Narrow stance hack squat and leg extensions with your feet turned in just a bit are two great options to help add some sweep to your outer quads. As for your inner thighs, I think they'll be just fine once you bring up your hamstrings.

Now, I doubt I'm telling you anything you didn't know when I say that your calves are lagging behind. However, there is good news. You have really long muscle bellies in your calves, so once they do get big, they'll look great!

Because of the density your calves appear to have, I suspect they have great neuromuscular efficiency (motor unit recruitment). The main reason they aren't bigger is simply due to their lack of volume and/or the fascia around them is restricting their volume.

To remedy this it'll take a lot of sets and reps along with some seriously intense and prolonged calf stretching. Until further notice, you should be hitting calves on three nonconsecutive days per week, followed immediately by some intense stretching.

One more calf tip: Make sure to do some seated calf work. This puts slack in the gastrocneimus and forces the underlying soleus to do the brunt of the work. Enlarging your soleus will widen your calves from left to right, helping to get rid of that thin appearance that your lower legs have right now.

Regarding your hamstrings... they're small. But they'll come up just fine as long as you significantly increase the volume of hamstring work. I'd also highly recommend training quads and hams on separate days. This will enable you to mentally focus more on your hamstring training and prevent them from simply being an afterthought.

Lastly, let's talk about the primary body part that, when brought up, will make the biggest difference in your physique — your back.

Your back is wide but thin. Largely because of your wide shoulders, you have a really nice lat spread. But your back really lacks that three-dimensional "pop" that it needs.

You're a perfect candidate for twice-weekly back workouts. Make one of those a bit more upper-back dominant and the other more lat dominant. Then stretch your back thoroughly after training it. Hanging from a pull-up rack with weight around your waist is a great lat/back stretch.

Oscar, if you can add about 6-8 pounds of muscle to your physique and have most of that go to your back, hams, and upper chest, you'll probably win your first contest. From there, the sky's the limit, man!



Tyson Posing

Info: Tyson is 28 years old and has been training his ass off for 14 years. He's 6' 2" at 224 pounds. He's lifetime drug-free and is aiming to do his first show this summer.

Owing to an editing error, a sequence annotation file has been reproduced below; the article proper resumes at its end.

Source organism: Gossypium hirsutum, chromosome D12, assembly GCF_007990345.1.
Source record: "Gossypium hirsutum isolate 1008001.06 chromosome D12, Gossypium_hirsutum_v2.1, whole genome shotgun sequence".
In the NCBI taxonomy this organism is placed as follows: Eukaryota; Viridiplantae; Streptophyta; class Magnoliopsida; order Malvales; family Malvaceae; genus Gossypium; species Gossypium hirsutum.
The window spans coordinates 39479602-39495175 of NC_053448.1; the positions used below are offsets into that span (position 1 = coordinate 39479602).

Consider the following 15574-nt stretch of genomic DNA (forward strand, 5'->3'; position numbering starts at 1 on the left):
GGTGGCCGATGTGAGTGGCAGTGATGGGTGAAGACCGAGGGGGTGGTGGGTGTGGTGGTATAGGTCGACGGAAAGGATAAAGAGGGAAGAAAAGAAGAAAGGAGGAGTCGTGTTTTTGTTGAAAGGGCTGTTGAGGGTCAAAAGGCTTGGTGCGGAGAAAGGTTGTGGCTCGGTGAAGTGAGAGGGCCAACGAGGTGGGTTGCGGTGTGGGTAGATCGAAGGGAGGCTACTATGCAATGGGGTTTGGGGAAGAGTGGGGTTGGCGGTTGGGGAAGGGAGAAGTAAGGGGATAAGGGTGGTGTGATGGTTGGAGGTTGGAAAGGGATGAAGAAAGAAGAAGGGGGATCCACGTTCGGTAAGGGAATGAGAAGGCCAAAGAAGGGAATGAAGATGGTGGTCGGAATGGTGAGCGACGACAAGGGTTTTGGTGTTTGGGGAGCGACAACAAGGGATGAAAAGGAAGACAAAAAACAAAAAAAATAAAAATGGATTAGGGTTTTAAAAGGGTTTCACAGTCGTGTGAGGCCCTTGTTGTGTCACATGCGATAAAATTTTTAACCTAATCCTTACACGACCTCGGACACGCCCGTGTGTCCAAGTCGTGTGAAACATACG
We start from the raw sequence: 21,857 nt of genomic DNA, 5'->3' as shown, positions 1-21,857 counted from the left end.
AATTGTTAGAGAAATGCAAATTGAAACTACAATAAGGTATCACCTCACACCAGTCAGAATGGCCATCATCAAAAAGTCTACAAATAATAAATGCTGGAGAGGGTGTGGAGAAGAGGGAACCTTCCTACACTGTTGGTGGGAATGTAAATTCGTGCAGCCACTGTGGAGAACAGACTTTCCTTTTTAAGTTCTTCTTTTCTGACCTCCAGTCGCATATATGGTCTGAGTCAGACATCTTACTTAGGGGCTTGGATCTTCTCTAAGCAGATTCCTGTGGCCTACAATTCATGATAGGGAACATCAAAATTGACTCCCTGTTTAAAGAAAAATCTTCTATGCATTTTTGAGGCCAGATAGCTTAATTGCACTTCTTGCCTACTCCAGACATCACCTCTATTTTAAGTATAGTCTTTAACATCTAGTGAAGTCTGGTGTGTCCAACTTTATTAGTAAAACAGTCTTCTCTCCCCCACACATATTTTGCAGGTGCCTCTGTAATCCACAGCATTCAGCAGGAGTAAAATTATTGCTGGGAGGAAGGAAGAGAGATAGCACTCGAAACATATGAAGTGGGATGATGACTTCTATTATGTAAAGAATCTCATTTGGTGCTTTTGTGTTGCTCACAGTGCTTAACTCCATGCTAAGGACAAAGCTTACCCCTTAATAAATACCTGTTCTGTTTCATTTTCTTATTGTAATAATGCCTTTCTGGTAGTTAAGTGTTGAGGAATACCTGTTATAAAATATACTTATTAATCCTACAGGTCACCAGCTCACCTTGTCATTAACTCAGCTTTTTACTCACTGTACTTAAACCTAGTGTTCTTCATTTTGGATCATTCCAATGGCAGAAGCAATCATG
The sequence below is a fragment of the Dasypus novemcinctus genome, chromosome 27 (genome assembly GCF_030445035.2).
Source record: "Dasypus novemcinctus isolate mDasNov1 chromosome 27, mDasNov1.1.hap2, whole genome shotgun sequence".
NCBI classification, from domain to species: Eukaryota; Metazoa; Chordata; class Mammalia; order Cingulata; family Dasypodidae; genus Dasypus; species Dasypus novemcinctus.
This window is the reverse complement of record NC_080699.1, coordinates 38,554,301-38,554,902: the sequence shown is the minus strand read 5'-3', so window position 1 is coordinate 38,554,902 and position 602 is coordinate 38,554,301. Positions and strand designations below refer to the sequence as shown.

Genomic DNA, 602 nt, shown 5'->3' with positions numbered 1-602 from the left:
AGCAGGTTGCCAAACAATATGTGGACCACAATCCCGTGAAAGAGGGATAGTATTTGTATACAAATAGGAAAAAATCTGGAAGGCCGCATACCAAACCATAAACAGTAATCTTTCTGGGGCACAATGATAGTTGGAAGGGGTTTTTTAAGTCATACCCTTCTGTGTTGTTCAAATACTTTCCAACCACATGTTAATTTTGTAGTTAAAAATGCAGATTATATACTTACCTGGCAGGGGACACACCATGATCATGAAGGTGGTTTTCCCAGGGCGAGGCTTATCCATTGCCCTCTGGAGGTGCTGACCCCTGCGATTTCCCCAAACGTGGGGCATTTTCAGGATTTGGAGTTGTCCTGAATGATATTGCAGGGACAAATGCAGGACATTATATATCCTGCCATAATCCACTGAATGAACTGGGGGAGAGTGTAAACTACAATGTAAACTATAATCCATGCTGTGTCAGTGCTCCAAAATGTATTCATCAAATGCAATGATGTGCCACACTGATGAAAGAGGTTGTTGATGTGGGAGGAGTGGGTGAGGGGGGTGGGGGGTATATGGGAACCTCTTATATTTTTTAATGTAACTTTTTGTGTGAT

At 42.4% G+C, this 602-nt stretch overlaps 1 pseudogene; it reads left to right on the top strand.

Dr. Clay: Tyson, when standing relaxed to the front, everything looks pretty good.

Symmetry-wise, the main thing I notice in this position is that you need larger calves, especially on the medial aspect. You're standing with your feet a bit too far apart which will exacerbate that appearance, but you still need to bring up your calves.

Here's a tip that will, over time, improve the neuromuscular efficiency and size of your calves: each and every time you walk up a step, finish by going up on the ball of your foot. Although people will look at you funny (I know from experience), it'll help to clean the cobwebs off the neural pathways from your brain to your triceps surae.

You could also use a bit more size and sweep to your quads. Well, let me clarify that. You naturally have a great sweep to your quads and you have a great vastus medialis. But since you're a pretty big boy, you could use a little more quad size overall.

Your traps, deltoids, and chest all look to be in pretty good proportion here, but your right shoulder is significantly higher than your left, probably because you're right-handed and lift and carry things more with that side.

I'd encourage you to get some Active Release on your upper traps (particularly your right side) in order to allow this area to "settle down" a bit. Then maintain that with copious amounts of neck stretching.

I also notice that your obliques are a little on the thick side, and it's obviously not body fat. Although I wouldn't recommend that a non-competitor do this, I do have a trick that I've used on a few clients with great success: Consider wearing a light, fairly flexible weight belt during all of your training sessions.

Although it may give others the appearance that you don't know what the hell you're doing, it dramatically reduces the activity of the oblique's, which, over time, causes them to atrophy.

From the side everything looks pretty good and symmetrical up top, but once we move below the waist your physique starts to have problems. Your hamstrings really lack the fullness and pop that they should have from the side. It also looks like your calves need work from this angle.

As I'm looking at your left side relaxed pose in particular, it becomes apparent that you have some big-ass shoulders! That's the good news.

Ready for the bad news? It appears (and was sadly confirmed with some rudimentary measuring) that your deltoids from front to back are as wide as your thighs from front to back!

To get some legs that match those delts, you may have to build some "wheels of steel" like my client, IFBB Pro Desmond Miller. In fact, I want you to print a side view picture of Desmond's legs and put it in your training log. Then, study it before and during every one of your hamstring workouts.

Overall I should compliment you on your posture though. You've got some of the best "upper body posture" that I've seen on a guy your size in quite a while. But make sure to stretch your chest and anterior delts on a regular basis to make sure it stays that way.

Moving on to your rear relaxed pose, I can tell that you're very upper trap dominant. To an extent, this will need to be rectified before your lats are able to be developed to their full capacity. And you'll certainly need to get your lats as big as possible, because you have rather high lat insertions.